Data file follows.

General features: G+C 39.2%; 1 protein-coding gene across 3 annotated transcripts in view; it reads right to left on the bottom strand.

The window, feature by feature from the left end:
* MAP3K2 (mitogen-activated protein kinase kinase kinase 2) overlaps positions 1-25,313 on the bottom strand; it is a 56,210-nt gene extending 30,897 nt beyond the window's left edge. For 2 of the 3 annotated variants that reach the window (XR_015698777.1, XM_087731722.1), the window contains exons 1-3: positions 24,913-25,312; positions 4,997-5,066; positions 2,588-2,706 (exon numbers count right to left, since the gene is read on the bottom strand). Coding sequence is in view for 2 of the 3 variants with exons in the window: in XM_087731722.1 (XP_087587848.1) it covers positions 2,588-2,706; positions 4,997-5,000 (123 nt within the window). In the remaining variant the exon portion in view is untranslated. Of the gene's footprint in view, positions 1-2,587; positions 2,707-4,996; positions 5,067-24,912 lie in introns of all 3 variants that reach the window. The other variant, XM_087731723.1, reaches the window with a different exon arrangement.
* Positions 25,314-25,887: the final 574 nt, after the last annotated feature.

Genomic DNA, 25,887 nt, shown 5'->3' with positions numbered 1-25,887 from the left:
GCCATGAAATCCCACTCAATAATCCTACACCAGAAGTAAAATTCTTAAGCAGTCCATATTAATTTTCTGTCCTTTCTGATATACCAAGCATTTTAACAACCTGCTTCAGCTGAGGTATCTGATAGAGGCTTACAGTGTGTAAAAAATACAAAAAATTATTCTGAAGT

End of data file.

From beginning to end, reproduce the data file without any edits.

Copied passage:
General features: G+C 39.2%; 1 protein-coding gene across 3 annotated transcripts in view; it reads right to left on the bottom strand.

The window, feature by feature from the left end:
* MAP3K2 (mitogen-activated protein kinase kinase kinase 2) overlaps positions 1-25,313 on the bottom strand; it is a 56,210-nt gene extending 30,897 nt beyond the window's left edge. For 2 of the 3 annotated variants that reach the window (XR_015698777.1, XM_087731722.1), the window contains exons 1-3: positions 24,913-25,312; positions 4,997-5,066; positions 2,588-2,706 (exon numbers count right to left, since the gene is read on the bottom strand). Coding sequence is in view for 2 of the 3 variants with exons in the window: in XM_087731722.1 (XP_087587848.1) it covers positions 2,588-2,706; positions 4,997-5,000 (123 nt within the window). In the remaining variant the exon portion in view is untranslated. Of the gene's footprint in view, positions 1-2,587; positions 2,707-4,996; positions 5,067-24,912 lie in introns of all 3 variants that reach the window. The other variant, XM_087731723.1, reaches the window with a different exon arrangement.
* Positions 25,314-25,887: the final 574 nt, after the last annotated feature.

Genomic DNA, 25,887 nt, shown 5'->3' with positions numbered 1-25,887 from the left:
GCCATGAAATCCCACTCAATAATCCTACACCAGAAGTAAAATTCTTAAGCAGTCCATATTAATTTTCTGTCCTTTCTGATATACCAAGCATTTTAACAACCTGCTTCAGCTGAGGTATCTGATAGAGGCTTACAGTGTGTAAAAAATACAAAAAATTATTCTGAAGT